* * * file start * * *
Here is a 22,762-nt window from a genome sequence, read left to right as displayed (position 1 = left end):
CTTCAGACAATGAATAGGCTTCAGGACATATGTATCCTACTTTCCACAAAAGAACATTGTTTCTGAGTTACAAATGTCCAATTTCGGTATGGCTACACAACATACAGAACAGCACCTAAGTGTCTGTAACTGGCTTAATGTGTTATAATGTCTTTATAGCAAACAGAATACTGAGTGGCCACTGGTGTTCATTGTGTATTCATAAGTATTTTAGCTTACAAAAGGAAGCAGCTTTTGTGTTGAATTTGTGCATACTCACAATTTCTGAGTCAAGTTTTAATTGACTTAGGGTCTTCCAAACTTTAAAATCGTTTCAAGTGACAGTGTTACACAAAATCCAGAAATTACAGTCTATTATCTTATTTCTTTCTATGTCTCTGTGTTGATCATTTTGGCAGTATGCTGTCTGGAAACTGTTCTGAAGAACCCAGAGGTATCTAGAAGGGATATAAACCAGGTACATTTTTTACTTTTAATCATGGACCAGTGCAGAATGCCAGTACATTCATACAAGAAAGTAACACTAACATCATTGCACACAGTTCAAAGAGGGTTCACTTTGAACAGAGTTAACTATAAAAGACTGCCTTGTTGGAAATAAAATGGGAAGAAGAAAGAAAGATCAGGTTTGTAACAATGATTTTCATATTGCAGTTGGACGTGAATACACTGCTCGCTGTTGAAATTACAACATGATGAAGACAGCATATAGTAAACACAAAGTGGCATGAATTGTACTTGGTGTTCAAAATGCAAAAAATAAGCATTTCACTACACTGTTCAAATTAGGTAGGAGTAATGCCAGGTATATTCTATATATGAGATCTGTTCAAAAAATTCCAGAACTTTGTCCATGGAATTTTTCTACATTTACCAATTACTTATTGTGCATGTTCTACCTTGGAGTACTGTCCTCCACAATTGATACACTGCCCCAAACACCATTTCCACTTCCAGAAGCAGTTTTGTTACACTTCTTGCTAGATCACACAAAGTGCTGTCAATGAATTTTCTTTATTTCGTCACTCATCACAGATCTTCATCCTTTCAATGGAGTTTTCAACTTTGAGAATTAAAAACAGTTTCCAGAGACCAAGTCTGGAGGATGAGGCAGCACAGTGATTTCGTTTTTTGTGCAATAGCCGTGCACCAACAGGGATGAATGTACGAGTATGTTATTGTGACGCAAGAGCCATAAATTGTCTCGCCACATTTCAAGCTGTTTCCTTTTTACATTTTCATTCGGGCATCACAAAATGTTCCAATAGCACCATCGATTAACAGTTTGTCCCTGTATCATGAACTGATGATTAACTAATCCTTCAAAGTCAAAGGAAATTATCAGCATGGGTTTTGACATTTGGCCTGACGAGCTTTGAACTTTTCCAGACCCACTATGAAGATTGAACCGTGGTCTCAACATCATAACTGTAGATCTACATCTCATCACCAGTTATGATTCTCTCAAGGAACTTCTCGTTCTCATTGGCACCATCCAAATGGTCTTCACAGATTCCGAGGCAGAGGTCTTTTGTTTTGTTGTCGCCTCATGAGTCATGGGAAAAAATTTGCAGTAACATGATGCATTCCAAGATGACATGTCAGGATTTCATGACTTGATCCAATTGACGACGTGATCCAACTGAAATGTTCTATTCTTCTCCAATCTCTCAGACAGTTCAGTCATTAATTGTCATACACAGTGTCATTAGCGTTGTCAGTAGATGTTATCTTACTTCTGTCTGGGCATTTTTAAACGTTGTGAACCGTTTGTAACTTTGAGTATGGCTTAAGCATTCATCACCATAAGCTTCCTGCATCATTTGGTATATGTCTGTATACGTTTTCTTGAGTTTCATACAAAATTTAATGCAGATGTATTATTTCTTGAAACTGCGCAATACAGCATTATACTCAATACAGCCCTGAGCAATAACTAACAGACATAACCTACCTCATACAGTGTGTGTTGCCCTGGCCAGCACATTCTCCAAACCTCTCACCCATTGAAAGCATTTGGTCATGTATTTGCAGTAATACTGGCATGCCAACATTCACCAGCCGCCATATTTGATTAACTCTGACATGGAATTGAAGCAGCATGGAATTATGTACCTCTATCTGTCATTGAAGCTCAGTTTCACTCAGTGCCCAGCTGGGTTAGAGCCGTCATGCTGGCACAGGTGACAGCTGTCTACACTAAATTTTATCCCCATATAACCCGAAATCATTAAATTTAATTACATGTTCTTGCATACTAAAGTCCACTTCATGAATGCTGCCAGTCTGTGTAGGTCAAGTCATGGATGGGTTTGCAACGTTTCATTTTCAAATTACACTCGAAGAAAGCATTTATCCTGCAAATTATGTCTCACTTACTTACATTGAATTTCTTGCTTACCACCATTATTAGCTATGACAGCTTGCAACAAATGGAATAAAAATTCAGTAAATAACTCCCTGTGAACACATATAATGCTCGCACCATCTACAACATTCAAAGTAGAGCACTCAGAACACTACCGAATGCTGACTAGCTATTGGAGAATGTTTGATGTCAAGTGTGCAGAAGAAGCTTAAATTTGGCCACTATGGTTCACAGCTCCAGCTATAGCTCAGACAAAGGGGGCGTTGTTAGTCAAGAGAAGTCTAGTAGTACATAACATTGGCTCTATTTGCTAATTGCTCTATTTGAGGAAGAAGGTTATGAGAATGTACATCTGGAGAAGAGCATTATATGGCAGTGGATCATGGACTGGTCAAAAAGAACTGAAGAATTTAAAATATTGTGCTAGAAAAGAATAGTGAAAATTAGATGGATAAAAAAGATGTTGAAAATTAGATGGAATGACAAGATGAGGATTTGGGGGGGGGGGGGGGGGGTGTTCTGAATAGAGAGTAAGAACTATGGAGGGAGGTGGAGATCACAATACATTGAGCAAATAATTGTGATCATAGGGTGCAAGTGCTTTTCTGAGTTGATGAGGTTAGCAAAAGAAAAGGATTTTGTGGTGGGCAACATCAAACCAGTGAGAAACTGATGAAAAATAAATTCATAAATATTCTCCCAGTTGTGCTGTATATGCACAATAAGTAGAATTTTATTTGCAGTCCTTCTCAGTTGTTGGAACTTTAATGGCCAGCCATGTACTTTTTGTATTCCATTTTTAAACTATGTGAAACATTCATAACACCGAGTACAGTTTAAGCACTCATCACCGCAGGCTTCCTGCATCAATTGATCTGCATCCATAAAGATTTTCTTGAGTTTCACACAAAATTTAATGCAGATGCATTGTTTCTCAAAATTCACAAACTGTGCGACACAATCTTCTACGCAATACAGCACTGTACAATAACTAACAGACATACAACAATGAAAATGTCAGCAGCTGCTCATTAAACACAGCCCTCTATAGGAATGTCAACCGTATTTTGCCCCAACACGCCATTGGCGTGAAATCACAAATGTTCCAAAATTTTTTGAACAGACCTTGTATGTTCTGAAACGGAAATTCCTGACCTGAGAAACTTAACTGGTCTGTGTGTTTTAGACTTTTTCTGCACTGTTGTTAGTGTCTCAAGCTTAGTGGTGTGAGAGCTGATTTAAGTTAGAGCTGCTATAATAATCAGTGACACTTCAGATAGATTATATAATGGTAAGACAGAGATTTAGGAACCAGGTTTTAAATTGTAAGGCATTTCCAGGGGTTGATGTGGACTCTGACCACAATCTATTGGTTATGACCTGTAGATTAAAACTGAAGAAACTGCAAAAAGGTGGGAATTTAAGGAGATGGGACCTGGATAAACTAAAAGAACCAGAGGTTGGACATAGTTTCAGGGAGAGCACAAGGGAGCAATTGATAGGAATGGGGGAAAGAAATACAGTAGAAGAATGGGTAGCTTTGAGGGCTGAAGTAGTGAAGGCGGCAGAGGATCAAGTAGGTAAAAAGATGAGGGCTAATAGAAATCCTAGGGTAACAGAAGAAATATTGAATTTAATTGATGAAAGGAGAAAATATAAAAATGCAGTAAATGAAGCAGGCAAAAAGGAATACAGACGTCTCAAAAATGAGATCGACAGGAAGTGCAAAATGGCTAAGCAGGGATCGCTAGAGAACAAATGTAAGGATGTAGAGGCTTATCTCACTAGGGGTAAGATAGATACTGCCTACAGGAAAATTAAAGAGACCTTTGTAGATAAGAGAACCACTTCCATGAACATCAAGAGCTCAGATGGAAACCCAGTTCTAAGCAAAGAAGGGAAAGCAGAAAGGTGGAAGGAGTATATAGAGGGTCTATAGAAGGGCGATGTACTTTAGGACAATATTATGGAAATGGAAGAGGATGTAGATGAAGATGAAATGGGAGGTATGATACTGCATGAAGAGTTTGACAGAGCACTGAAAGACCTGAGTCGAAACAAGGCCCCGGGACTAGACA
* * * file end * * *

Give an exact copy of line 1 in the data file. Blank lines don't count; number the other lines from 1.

Here is a 22,762-nt window from a genome sequence, read left to right as displayed (position 1 = left end):